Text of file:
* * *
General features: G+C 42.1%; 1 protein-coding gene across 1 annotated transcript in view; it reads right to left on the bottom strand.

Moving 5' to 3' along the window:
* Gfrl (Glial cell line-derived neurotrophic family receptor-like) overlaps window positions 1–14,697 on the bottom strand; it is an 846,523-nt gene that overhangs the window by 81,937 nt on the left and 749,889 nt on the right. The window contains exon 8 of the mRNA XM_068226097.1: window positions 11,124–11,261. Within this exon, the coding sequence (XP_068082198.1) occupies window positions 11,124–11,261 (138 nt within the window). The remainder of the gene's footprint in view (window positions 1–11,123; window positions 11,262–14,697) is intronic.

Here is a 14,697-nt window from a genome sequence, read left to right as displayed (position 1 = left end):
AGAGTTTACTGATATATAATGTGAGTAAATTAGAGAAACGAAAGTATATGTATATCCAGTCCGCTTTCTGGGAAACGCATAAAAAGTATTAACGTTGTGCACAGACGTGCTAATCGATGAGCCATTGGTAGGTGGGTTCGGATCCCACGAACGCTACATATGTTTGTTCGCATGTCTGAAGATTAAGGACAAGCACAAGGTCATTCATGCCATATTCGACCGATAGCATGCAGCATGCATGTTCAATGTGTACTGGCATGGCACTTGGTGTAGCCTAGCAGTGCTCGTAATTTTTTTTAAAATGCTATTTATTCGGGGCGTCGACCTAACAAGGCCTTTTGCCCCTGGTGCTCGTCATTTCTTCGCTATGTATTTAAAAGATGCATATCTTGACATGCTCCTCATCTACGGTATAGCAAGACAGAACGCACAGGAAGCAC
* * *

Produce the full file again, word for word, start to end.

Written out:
General features: G+C 42.1%; 1 protein-coding gene across 1 annotated transcript in view; it reads right to left on the bottom strand.

Moving 5' to 3' along the window:
* Gfrl (Glial cell line-derived neurotrophic family receptor-like) overlaps window positions 1–14,697 on the bottom strand; it is an 846,523-nt gene that overhangs the window by 81,937 nt on the left and 749,889 nt on the right. The window contains exon 8 of the mRNA XM_068226097.1: window positions 11,124–11,261. Within this exon, the coding sequence (XP_068082198.1) occupies window positions 11,124–11,261 (138 nt within the window). The remainder of the gene's footprint in view (window positions 1–11,123; window positions 11,262–14,697) is intronic.

Here is a 14,697-nt window from a genome sequence, read left to right as displayed (position 1 = left end):
AGAGTTTACTGATATATAATGTGAGTAAATTAGAGAAACGAAAGTATATGTATATCCAGTCCGCTTTCTGGGAAACGCATAAAAAGTATTAACGTTGTGCACAGACGTGCTAATCGATGAGCCATTGGTAGGTGGGTTCGGATCCCACGAACGCTACATATGTTTGTTCGCATGTCTGAAGATTAAGGACAAGCACAAGGTCATTCATGCCATATTCGACCGATAGCATGCAGCATGCATGTTCAATGTGTACTGGCATGGCACTTGGTGTAGCCTAGCAGTGCTCGTAATTTTTTTTAAAATGCTATTTATTCGGGGCGTCGACCTAACAAGGCCTTTTGCCCCTGGTGCTCGTCATTTCTTCGCTATGTATTTAAAAGATGCATATCTTGACATGCTCCTCATCTACGGTATAGCAAGACAGAACGCACAGGAAGCAC